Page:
By my count, there have been only three great sins by online publishers.The original sin occurred at online publishing's genesis in the HotWired offices almost two decades ago: the concept of the banner ad.
I am in awe of the intelligence of those working in the automated buying space. I get how much they care about improving the online display ad business, and I understand the unique benefits this advancement in technology delivers. I also see a fundamental problem being swept under the rug. Programmatic buying via ad exchanges only works for buyers (and related facilitators); it doesn't work for premium branded publishers.
I'll cut to the chase: this will be my final article for MediaPost. The truth is, I can't believe I made it this far. Four years ago, my good friend (and great writer) Ari Rosenberg asked me to write a guest column. It was supposed to be a one-time thing, but for whatever reason, my article resonated, and our editor asked me if I would contribute monthly. I agreed, and promptly spent the next four years pissing off various industry leaders by challenging some of their insane ideas. Needless to say, it was a lot of fun.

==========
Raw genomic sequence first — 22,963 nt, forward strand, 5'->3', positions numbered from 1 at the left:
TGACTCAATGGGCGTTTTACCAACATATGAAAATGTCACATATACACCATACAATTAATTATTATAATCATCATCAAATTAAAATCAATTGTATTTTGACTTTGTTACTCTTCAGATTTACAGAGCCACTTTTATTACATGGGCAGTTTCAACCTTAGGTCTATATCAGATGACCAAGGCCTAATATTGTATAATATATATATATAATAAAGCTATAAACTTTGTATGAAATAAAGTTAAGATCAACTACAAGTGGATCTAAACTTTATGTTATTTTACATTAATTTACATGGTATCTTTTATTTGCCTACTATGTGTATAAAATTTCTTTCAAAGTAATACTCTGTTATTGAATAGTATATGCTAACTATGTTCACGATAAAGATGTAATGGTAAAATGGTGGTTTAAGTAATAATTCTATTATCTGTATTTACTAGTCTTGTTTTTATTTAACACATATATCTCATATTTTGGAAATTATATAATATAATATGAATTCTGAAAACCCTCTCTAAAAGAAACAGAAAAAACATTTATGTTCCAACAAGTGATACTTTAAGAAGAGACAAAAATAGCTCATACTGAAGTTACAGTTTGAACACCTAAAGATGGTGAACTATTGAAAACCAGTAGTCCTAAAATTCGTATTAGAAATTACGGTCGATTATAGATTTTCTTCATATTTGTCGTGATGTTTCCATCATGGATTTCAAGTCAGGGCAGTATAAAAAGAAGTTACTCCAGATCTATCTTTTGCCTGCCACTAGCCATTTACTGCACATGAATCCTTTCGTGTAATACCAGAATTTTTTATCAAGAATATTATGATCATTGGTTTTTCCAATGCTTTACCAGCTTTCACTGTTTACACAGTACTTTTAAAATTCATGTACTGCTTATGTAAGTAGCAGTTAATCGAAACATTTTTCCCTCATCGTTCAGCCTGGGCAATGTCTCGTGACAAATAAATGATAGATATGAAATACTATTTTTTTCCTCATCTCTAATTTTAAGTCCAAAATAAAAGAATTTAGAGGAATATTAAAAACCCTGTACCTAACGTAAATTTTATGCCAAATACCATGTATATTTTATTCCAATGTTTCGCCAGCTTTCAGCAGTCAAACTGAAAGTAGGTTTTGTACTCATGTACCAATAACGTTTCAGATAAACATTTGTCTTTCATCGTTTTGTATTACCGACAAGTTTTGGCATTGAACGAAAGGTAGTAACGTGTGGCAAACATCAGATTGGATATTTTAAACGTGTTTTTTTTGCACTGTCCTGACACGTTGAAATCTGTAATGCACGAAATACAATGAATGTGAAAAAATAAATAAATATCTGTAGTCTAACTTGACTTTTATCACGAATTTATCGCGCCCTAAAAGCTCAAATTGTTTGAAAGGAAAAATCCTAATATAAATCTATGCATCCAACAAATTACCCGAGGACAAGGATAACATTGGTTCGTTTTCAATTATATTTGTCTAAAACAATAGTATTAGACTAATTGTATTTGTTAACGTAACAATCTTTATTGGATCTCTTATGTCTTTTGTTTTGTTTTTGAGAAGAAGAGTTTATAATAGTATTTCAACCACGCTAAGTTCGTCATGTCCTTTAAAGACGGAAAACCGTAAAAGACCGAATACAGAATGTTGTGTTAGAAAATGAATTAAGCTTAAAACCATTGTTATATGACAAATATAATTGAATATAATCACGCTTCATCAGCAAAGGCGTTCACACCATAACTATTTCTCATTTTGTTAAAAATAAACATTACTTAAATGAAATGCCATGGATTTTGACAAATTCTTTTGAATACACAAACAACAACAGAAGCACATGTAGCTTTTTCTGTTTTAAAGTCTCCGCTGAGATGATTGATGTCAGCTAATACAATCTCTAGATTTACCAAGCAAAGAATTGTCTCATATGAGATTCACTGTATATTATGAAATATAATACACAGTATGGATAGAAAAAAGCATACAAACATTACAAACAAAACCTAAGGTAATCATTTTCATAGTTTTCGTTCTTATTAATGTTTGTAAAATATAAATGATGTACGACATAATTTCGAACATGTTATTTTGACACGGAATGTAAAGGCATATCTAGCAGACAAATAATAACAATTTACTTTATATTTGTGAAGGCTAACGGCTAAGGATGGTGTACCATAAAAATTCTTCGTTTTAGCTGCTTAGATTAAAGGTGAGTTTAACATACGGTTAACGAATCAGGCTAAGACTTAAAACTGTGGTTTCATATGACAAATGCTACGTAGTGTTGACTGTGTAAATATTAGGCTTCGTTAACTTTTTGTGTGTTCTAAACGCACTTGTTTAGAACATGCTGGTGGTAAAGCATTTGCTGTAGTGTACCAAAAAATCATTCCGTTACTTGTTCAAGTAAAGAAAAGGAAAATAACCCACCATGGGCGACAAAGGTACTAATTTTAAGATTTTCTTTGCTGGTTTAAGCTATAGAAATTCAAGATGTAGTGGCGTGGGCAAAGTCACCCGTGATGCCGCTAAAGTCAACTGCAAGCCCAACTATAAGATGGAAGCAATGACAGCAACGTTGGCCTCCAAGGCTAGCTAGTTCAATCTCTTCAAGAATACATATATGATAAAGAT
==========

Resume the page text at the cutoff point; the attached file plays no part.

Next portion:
The cloud, the airwaves, the cable wires and even printed pages will be full of Facebook obsession for the next few weeks as the media obsesses over the market certifying the new billionaires and centi-millionaires as Facebook goes public. We'll be subject to endless recounting of how Facebook has become a utility for 800 million of the earth's population, and how Facebook is utilizing the many forms of information it gathers to draw advertising dollars. So I offer you some thoughts, not on Facebook, but on what you might see in the future if you could see or hear through …
Question from a salesperson: I work for a large multimedia company. During one of the most competitive times of the year, I was assigned a new account. To make a good impression, I put the inventory the agency wanted on hold for almost three weeks -- but when the launch date approached, they bailed on the buy. I guess I understand that this happens, but now I'm getting reamed internally. What is the best way to handle this? How can I know if a buyer is worth her word?